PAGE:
When it comes to classic TV guilty pleasures, I Dream of Jeannie often makes the list. Starring Barbara Eden as the title character and Larry Hagman as astronaut Major Tony Nelson, who's both in love with and exasperated by Jeannie, the show was a delightfully silly and campy romp from the moment it debuted in 1965.
In the show's pilot episode, Major Nelson returns from a spaceflight and lands on a deserted South Pacific isle where he discovers an unusual bottle. When he rubs it, out pops Jeannie, who proceeds to plant a kiss square on his lips. Thus begins Jeannie and Major Nelson's culture-clash adventures and wacky road to romance.
With its Technicolor sets, flashy pastel wardrobes, and Jeannie's out-there backstory as a 2,000-year-old, blonde-haired, all-American genie supposedly from the Middle East, the show proved to be a frothy indulgence. But while Jeannie was all fun and games to viewers' eyes, life behind the sitcom scenes was much different. Behind-the-scenes I Dream of Jeannie stories show the darker side of the showbiz veil.
Larry Hagman allegedly despised being on I Dream of Jeannie and made sure everyone knew it. He learned early on that his character, Major Nelson, was neither the star nor the most interesting part. As showrunner Sidney Sheldon explained years later:
Suddenly, Larry found himself in a show with a beautiful, half-naked girl and there was no way that it would be his show. I tried everything, but it was always only Jeannie the public was interested in, and through five seasons, he became frustrated and very angry.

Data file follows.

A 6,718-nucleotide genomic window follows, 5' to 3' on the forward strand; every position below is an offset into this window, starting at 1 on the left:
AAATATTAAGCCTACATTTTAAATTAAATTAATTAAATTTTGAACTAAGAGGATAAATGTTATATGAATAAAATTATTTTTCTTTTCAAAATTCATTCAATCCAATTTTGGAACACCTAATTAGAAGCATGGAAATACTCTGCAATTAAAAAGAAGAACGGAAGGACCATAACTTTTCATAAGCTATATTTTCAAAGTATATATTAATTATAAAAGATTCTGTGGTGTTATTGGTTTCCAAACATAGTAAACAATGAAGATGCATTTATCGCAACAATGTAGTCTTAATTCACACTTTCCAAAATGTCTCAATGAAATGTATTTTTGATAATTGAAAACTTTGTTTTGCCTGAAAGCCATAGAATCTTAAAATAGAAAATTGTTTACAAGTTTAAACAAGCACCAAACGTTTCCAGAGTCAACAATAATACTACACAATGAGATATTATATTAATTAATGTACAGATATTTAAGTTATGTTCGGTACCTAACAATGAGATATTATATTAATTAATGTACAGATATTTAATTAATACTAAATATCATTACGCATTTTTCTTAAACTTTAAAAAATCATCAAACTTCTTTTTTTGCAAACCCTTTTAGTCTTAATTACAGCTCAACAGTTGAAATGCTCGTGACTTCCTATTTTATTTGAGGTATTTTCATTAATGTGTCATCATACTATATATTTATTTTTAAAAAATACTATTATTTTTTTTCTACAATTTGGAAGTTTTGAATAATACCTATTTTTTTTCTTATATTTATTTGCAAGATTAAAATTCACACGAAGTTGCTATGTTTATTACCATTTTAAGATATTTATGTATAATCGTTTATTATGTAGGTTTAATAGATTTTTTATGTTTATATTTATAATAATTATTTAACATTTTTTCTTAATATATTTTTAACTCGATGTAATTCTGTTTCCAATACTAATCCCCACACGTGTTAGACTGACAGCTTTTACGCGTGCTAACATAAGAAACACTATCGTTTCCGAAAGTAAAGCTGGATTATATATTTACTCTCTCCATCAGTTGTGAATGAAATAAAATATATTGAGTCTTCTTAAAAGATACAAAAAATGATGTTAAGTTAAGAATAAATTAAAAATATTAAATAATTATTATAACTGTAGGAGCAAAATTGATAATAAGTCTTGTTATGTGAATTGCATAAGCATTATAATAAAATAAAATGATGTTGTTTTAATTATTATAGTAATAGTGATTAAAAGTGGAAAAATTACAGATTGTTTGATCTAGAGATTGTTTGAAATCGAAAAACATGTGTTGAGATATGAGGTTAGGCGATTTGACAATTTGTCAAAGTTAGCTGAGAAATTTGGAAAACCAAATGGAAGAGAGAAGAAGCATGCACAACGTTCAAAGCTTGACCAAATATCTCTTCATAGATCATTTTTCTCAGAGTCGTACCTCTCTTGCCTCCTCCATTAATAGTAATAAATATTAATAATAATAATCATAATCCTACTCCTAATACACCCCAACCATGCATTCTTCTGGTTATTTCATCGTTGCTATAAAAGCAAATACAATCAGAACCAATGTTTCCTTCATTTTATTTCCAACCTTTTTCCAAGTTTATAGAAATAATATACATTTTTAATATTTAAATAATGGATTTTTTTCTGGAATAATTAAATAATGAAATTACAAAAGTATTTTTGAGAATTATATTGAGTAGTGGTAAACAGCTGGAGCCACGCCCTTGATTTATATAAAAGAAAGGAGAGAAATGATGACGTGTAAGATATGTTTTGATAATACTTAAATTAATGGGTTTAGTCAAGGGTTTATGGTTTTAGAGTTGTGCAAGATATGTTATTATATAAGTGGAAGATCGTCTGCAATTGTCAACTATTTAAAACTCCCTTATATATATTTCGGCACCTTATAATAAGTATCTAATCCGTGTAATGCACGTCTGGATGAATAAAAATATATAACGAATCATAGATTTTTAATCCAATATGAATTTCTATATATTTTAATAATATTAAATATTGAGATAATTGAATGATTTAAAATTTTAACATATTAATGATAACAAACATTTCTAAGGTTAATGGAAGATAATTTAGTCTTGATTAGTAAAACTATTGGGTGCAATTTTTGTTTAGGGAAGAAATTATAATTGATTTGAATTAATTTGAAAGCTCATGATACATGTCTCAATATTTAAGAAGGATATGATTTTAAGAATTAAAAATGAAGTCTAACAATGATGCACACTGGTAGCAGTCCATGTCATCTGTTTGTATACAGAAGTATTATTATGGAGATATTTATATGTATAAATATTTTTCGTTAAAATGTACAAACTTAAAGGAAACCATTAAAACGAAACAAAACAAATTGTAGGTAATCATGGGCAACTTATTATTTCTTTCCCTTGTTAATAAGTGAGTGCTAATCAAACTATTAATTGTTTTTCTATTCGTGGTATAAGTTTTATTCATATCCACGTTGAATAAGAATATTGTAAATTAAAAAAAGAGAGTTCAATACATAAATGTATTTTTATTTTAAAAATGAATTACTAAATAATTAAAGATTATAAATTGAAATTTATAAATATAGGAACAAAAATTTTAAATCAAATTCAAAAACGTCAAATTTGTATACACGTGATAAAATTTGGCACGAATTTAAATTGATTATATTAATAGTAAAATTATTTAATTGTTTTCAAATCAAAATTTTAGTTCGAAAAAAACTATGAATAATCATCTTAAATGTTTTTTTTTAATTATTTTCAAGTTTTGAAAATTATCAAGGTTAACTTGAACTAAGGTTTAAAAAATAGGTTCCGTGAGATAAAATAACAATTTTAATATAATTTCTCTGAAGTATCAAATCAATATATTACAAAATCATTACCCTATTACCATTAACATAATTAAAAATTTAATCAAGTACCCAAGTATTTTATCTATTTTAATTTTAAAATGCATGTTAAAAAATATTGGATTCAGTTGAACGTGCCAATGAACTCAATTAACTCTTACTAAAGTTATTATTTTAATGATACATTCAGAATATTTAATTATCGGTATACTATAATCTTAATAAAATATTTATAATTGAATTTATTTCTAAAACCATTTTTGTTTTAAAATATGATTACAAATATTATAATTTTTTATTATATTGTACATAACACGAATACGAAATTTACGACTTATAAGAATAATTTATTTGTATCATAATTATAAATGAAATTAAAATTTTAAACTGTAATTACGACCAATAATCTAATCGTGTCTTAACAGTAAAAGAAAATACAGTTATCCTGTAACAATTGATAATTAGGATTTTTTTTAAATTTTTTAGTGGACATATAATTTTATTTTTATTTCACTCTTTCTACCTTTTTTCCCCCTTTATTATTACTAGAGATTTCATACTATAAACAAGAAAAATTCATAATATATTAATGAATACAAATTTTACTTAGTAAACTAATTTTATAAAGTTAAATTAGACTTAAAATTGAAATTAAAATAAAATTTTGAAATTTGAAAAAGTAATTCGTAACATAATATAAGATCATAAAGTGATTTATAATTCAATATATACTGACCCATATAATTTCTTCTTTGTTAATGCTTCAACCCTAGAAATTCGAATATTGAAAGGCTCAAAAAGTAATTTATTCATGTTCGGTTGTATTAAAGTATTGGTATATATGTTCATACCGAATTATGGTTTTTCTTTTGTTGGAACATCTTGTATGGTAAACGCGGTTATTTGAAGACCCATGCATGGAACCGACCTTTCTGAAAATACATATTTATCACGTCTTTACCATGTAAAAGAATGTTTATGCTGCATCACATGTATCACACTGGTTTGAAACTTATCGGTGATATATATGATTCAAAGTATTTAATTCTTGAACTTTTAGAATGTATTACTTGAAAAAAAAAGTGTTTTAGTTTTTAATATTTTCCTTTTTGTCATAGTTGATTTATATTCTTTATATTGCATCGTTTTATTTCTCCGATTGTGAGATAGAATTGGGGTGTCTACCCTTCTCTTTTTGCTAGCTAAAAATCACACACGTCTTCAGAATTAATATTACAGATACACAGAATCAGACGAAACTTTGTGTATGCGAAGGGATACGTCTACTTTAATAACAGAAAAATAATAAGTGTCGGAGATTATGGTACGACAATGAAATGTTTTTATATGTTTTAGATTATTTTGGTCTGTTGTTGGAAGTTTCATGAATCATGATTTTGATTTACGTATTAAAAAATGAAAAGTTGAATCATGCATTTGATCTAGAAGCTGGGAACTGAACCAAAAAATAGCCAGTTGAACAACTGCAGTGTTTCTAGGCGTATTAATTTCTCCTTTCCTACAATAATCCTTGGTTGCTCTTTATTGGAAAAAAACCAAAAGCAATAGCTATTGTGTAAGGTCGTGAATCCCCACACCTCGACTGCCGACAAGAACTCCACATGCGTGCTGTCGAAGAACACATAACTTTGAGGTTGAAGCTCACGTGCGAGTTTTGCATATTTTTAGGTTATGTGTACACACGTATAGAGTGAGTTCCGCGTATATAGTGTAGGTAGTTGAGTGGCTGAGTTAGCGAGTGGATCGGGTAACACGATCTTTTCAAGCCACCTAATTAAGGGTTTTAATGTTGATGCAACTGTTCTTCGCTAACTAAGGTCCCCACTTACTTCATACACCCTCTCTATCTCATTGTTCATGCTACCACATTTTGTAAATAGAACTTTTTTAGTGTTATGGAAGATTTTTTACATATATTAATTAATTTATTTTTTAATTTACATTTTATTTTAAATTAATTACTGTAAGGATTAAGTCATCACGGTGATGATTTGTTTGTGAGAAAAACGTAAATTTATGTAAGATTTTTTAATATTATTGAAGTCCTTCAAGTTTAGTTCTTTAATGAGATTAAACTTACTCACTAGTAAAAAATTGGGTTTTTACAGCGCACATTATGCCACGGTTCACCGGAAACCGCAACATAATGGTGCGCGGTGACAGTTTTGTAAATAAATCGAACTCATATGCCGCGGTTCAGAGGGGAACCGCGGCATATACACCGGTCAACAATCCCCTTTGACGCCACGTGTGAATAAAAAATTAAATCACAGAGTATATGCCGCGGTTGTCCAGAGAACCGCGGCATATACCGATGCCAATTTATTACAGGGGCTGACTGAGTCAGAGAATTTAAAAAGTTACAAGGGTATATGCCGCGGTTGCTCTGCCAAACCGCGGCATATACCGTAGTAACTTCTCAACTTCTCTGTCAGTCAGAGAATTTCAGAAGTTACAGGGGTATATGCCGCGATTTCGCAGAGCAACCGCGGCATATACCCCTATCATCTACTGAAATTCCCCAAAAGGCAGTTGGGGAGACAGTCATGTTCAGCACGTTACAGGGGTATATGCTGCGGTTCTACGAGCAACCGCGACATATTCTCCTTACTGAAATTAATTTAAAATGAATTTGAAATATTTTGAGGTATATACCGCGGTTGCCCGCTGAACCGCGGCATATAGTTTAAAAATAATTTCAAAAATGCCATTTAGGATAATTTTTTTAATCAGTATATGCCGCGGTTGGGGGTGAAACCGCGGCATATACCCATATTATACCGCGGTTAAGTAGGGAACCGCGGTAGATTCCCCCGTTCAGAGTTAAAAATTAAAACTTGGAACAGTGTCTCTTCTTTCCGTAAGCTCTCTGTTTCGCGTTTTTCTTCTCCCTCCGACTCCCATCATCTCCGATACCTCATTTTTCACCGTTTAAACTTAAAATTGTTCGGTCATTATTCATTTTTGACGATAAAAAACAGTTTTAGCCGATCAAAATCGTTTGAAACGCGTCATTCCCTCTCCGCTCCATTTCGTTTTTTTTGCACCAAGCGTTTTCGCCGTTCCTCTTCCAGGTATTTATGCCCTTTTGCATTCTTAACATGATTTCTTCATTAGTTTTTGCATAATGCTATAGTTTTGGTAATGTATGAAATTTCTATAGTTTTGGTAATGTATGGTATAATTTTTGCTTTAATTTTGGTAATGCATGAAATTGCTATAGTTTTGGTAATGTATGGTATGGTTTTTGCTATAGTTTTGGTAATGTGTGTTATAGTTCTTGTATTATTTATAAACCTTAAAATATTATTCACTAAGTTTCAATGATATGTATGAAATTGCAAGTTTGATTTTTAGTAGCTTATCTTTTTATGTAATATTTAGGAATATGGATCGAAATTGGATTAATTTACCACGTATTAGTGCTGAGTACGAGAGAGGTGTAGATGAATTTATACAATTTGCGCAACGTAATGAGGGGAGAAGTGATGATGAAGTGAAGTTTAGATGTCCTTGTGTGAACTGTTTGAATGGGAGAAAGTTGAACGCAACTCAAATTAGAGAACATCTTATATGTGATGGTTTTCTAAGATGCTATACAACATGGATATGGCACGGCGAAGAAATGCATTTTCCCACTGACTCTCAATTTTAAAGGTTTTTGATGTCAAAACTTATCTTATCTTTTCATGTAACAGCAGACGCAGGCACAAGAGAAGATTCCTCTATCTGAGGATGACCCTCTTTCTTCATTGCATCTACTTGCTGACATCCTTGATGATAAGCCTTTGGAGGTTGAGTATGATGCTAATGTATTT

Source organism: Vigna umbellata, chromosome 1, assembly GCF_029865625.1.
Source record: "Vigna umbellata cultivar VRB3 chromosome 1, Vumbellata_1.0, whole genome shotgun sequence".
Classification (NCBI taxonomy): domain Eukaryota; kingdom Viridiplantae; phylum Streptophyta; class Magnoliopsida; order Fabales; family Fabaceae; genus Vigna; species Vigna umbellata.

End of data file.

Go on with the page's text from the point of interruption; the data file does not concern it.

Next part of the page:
Hagman was purportedly so miserable that he often unloaded his ire on the cast and crew. While filming a guest spot on the show, Sammy Davis Jr. had asked Barbara Eden, "How do you work with this guy, Barbara? He's a total assh*le."
Because of Larry Hagman's apparent job dissatisfaction, NBC executives encouraged him to see a therapist. The therapist suggested that Hagman smoke pot and drop acid to help him relax on set. So he did - and added champagne into the mix.
Hagman later talked openly about his struggles with addiction, but during Jeannie, he was in the throes of it. According to Barbara Eden:
Instead of being nervous, on edge, and confrontational, he started every day at the studio drinking vast quantities of champagne, and in between scenes, he sequestered himself in his dressing room, smoking pot and downing yet more champagne, all in the interests of maintaining a calm serenity.
While on the show, Larry Hagman made his displeasure known. If he didn't like a script, he would reportedly voice his objections by throwing up all over the set. On one occasion, he disliked a certain script so much that he supposedly urinated on everything within range, including the furniture.
Barbara Eden took it all in stride. In her memoir, she reflected on Hagman's antics: "Larry's dramatics escalated, and... could [have] most likely become the basis of a terrific comedy series themselves."
A hardworking team of people can only tolerate so much abuse from an actor whose behavior is allegedly akin to a combination of a tyrant and a petulant child. The Jeannie crew might have exacted a bit of revenge on Larry Hagman at least once. When the actor demanded a cup of tea, the crew obliged and brought it to him.
But before they did, they supposedly filled it with salt. Hagman spat out the tea in disgust.